1. The Gaifman–Snir Theorem: Let \(W\) be a set of possibilities and let \(\mathcal {A}\) be some algebra over \(W\). The elements of \(\mathcal {A}\) are interpreted as propositions expressible in some language \(\mathcal {L}\) suitable for arithmetic. In particular, let \(\mathcal {L}\) be some first order language containing the numerals ‘1’, ‘2’, ‘3’,… as names, respectively, individual constants, and symbols for addition, multiplication, identity etc. In addition, let \(\mathcal {L}\) contain finitely many relations and functional symbols. Gaifman and Snir (1982) call them the ‘empirical symbols’. Accordingly one can think of the possibilities in \(W\) as models for that language \(\mathcal {L}\) (which agree on the interpretation of the mathematical symbols but can disagree on the interpretation of the empirical symbols).

Now let \(e_1\),…, \(e_n\),… be a sequence of propositions of \(\mathcal {A}\) that separates \(W\), and for all \(w\in W\) let \(e^w_i =e_i\), if \(w\,\vDash\, e_i\) and \(\overline{e_i}\) otherwise. Let \(\Pr \) be a regular (or strict) probability function on \(\mathcal {A}\). Let \(\Pr ^*\) be the unique probability function on the smallest \(\sigma \)-field \(\mathcal {A}^*\) containing the field \(\mathcal {A}\) satisfying \(\Pr ^*(A)=\Pr (A)\) for all \(A\in \mathcal {A}\).

Then there is a \(W^\prime \subseteq W\) with \(\Pr ^*(W^\prime )=1\) so that the following holds for every \(w\in W^\prime \) and all theories \(T\) of \(\mathcal {A}\):

$$\begin{aligned} lim_{n\rightarrow \infty }\Pr (T|E^w_n)=\mathcal {I}(T,w) \end{aligned}$$

where \(\mathcal {I}(T,w)=1\), if \(w\,\vDash\, T\) and 0 otherwise.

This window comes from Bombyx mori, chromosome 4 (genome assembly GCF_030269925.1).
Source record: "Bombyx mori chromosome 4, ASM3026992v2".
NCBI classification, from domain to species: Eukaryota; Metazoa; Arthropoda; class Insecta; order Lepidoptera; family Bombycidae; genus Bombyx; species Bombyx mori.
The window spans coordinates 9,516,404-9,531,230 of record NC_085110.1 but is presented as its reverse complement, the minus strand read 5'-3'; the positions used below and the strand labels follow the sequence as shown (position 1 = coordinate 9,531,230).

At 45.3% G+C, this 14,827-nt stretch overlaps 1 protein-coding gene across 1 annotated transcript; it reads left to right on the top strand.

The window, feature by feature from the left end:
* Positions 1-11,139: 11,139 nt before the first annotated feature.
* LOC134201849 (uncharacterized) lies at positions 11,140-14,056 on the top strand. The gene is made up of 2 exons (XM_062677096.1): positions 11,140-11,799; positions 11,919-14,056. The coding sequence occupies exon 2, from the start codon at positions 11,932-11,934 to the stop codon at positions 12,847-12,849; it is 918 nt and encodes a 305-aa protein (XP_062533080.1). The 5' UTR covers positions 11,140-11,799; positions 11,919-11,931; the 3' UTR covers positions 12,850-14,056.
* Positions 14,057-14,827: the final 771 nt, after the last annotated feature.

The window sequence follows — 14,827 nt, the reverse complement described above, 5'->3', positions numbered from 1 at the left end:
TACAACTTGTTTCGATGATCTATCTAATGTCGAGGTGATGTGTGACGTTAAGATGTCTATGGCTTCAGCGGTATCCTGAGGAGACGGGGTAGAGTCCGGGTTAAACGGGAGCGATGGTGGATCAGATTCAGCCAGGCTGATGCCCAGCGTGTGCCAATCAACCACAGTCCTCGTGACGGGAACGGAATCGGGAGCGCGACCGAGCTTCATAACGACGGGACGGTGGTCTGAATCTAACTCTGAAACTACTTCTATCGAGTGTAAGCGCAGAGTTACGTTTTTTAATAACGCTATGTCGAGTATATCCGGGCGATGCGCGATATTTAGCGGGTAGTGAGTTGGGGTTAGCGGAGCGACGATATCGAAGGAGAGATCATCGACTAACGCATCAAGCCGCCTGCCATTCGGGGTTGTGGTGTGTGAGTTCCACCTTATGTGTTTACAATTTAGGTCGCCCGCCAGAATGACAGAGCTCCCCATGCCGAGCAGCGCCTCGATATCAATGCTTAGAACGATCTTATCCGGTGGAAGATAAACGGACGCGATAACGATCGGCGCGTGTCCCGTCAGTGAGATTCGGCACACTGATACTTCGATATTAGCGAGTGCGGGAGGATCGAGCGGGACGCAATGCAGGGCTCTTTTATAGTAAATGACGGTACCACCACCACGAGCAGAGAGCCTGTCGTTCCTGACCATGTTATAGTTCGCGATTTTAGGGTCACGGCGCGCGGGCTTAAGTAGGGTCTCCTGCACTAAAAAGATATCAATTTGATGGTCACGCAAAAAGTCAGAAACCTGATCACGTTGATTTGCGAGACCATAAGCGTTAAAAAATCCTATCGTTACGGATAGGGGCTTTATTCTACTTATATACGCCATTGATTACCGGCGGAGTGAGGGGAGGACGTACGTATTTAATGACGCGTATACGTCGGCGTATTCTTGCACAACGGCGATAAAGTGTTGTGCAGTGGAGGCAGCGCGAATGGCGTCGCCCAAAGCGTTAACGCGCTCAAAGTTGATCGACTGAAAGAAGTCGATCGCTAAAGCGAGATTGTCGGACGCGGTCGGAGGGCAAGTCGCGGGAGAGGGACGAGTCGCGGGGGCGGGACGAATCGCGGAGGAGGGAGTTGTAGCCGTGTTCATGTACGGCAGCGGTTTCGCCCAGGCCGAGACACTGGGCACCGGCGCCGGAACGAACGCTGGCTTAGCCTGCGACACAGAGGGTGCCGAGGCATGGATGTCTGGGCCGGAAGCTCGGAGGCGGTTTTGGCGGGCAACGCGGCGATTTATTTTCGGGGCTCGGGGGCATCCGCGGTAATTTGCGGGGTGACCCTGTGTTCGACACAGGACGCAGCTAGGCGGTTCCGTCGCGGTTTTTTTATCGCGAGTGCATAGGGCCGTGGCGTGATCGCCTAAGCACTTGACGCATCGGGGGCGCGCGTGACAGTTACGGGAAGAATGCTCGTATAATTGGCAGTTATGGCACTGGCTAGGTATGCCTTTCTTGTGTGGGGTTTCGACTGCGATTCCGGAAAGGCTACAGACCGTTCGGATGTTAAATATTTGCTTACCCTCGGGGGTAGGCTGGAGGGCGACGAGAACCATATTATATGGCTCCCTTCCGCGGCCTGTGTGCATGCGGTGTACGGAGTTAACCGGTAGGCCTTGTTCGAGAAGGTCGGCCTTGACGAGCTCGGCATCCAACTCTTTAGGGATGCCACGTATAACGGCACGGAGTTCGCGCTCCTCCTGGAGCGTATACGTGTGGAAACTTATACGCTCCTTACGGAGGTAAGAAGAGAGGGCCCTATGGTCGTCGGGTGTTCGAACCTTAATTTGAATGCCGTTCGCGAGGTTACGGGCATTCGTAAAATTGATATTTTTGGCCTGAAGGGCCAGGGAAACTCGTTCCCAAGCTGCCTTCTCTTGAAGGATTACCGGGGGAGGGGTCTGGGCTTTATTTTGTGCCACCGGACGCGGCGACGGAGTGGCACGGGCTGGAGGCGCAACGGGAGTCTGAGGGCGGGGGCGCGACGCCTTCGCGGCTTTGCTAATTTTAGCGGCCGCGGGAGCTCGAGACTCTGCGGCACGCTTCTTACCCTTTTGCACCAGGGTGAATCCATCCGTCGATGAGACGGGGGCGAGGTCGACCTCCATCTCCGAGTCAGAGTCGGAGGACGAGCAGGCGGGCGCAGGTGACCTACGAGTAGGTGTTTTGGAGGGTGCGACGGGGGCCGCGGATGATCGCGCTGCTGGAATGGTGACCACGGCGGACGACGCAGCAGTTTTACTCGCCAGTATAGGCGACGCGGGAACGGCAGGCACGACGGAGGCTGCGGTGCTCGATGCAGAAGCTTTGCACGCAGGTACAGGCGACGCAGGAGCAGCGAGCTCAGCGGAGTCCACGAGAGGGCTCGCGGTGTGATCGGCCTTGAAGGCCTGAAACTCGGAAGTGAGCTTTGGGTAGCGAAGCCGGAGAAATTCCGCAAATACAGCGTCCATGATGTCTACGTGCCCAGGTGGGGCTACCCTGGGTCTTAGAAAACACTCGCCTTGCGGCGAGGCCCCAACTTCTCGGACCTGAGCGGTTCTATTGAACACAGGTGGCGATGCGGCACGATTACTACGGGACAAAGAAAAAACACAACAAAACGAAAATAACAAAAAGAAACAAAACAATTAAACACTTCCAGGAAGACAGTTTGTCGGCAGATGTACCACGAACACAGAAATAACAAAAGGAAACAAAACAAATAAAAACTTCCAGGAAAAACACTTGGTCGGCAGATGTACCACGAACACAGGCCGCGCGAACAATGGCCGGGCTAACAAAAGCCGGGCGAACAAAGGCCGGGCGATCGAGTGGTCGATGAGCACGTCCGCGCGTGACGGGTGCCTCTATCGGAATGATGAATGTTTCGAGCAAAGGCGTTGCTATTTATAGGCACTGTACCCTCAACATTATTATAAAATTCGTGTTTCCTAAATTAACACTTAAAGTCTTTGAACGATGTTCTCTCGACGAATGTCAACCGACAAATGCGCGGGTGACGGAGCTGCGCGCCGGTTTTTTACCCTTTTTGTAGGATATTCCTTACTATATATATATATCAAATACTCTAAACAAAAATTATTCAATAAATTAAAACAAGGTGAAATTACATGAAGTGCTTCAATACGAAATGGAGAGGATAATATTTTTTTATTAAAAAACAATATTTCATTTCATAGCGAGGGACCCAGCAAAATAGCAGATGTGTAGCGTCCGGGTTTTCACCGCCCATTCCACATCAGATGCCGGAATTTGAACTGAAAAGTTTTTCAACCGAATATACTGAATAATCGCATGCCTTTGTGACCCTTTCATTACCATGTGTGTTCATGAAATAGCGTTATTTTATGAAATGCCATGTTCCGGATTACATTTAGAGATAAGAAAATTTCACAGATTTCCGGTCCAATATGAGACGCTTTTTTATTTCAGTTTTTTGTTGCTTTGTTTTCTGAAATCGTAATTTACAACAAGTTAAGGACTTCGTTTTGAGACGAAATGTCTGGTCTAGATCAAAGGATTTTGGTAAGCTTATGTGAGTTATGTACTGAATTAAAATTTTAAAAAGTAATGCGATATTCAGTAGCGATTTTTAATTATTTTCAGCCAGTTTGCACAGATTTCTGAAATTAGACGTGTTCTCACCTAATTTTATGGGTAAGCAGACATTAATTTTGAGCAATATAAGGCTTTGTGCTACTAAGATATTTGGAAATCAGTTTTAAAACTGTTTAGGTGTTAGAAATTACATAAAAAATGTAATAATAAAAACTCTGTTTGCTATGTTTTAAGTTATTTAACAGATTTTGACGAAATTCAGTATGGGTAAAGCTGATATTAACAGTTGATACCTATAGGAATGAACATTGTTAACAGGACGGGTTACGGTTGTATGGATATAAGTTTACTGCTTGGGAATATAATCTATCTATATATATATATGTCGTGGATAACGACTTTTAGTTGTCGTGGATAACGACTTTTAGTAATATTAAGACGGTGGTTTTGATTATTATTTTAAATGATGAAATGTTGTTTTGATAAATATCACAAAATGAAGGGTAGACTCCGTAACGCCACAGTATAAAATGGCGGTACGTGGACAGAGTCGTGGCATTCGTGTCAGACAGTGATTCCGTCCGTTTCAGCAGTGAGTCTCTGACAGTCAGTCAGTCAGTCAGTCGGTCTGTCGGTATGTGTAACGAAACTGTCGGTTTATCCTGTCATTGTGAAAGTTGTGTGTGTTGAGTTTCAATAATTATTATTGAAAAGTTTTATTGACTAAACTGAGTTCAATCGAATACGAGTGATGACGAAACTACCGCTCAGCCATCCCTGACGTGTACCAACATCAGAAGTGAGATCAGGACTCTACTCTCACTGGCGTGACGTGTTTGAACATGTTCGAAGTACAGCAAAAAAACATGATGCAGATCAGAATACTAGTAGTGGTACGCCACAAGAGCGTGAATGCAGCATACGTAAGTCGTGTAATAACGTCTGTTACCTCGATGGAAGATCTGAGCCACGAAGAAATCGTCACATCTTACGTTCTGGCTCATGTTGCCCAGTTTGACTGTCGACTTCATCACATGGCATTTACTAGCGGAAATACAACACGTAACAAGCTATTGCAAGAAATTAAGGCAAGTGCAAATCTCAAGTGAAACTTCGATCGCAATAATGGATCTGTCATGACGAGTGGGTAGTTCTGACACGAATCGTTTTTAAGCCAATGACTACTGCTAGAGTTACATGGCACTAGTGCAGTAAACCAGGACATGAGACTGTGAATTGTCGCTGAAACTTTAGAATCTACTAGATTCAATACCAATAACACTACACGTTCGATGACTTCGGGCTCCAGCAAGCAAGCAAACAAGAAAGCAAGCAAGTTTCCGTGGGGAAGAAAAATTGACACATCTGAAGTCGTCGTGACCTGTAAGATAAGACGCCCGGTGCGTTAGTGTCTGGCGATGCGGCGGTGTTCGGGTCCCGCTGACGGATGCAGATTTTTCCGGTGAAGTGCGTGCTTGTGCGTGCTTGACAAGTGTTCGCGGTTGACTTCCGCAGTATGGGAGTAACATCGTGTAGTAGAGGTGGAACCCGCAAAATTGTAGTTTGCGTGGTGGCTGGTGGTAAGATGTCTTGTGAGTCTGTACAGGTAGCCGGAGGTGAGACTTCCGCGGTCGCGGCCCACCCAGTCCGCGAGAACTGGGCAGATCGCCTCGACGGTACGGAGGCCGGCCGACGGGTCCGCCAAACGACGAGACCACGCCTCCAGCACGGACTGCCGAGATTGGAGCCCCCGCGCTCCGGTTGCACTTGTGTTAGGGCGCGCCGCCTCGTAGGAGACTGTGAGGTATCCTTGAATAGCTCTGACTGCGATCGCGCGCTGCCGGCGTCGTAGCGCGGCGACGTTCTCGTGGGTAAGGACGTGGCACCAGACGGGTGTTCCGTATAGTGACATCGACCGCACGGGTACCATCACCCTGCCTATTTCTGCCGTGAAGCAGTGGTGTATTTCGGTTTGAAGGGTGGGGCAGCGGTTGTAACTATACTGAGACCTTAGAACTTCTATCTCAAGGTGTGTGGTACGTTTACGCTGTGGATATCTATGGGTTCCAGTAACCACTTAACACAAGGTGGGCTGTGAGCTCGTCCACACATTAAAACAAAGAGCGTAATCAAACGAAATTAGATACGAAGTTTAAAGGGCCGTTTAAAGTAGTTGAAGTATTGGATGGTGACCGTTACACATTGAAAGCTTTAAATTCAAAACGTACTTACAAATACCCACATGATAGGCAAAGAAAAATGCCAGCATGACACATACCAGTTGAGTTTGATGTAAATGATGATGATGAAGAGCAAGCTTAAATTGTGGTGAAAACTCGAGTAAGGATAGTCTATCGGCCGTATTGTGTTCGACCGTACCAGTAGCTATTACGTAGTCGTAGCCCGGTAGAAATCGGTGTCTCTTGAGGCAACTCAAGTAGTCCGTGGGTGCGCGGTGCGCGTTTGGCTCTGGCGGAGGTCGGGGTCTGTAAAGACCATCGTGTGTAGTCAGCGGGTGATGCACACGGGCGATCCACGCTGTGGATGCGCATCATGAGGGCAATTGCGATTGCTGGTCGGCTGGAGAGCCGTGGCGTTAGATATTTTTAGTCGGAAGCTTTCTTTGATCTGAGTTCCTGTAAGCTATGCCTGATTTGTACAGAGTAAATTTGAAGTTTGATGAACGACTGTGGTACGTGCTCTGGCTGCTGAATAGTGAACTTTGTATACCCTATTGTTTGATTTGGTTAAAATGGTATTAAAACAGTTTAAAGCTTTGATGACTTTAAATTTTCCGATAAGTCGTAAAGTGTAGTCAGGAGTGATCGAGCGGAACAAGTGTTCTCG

2. Lemma 1: Let \(W\) be a set of possibilities and let \(\mathcal {A}\) be some algebra over \(W\). The elements of \(\mathcal {A}\) are interpreted as propositions expressible in some suitable language \(\mathcal {L}\) as specified in more detail above. The possibilities in \(W\) can be interpreted as models for \(\mathcal {L}\). Let \(e_0,\ldots , e_n,\ldots \) be a sequence of propositions of \(\mathcal {A}\) that separates \(W\), and let \(e^w_i =e_i\) if \(w\,\vDash\, e_i\) and \(\overline{e_i}\) otherwise. Let \(\Pr \) be a regular (or strict) probability function on \(\mathcal {A}\). Let \(\Pr ^*\) be the unique probability function on the smallest \(\sigma \)-field \(\mathcal {A}^*\) containing the field \(\mathcal {A}\) satisfying \(\Pr ^*(A)=\Pr (A)\) for all \(A\in \mathcal {A}\).

Then according to the Gaifman–Snir Theorem there is a \(W^\prime \subseteq W\) with \(\Pr ^*(W^\prime )=1\) so that the following holds for every \(w\in W^\prime \) and all theories \(T\) of \(\mathcal {A}\):

$$\begin{aligned} lim_{n\rightarrow \infty }\Pr (T|E^w_n)=\mathcal {I}(T,w) \end{aligned}$$

where \(\mathcal {I}(T,w)=1\), if \(w\,\vDash\, T\) and 0 otherwise.

Now it holds that

$$\begin{aligned} \lim _{n\rightarrow \infty }{\mathfrak {pd}}_K(T,E^w_n)&= \lim _{n\rightarrow \infty }\dfrac{\Pr (T|E^w_n)}{\Pr (T)}\\&= \lim _{n\rightarrow \infty }\Pr (T|E^w_n)\times \lim _{n\rightarrow \infty }\dfrac{1}{\Pr (T)}\\&= \lim _{n\rightarrow \infty }\Pr (T|E^w_n)\times \dfrac{1}{\Pr (T)}\\&= {\left\{ \begin{array}{ll} \dfrac{1}{\Pr (T)}, & {\hbox{if}}\,\lim _{n\rightarrow \infty }\Pr (T|E^w_n)=1\\ 0, & {\hbox{if}}\, \lim _{n\rightarrow \infty }\Pr (T|E^w_n)=0\end{array}\right. }\\&= {\left\{ \begin{array}{ll} \dfrac{1}{\Pr (T)}, & {\hbox{if}}\,w\,\vDash\, T_1\\ 0, & {\hbox{otherwise.}} \end{array}\right. } \end{aligned}$$

3. Proof of Theorem 2: Let \(W\) be a set of possibilities and let \(\mathcal {A}\) be some algebra over \(W\). The elements of \(\mathcal {A}\) are interpreted as propositions expressible in some suitable language \(\mathcal {L}\) as specified in more detail above. The possibilities in \(W\) can be interpreted as models for \(\mathcal {L}\). Let \(e_0,\ldots , e_n,\ldots \) be a sequence of propositions of \(\mathcal {A}\) that separates \(W\), and let \(e^w_i =e_i\) if \(w\,\vDash\, e_i\) and \(\overline{e_i}\) otherwise. Let \(\Pr \) be a regular (or strict) probability function on \(\mathcal {A}\). Let \(\Pr ^*\) be the unique probability function on the smallest \(\sigma \)-field \(\mathcal {A}^*\) containing the field \(\mathcal {A}\) satisfying \(\Pr ^*(A)=\Pr (A)\) for all \(A\in \mathcal {A}\).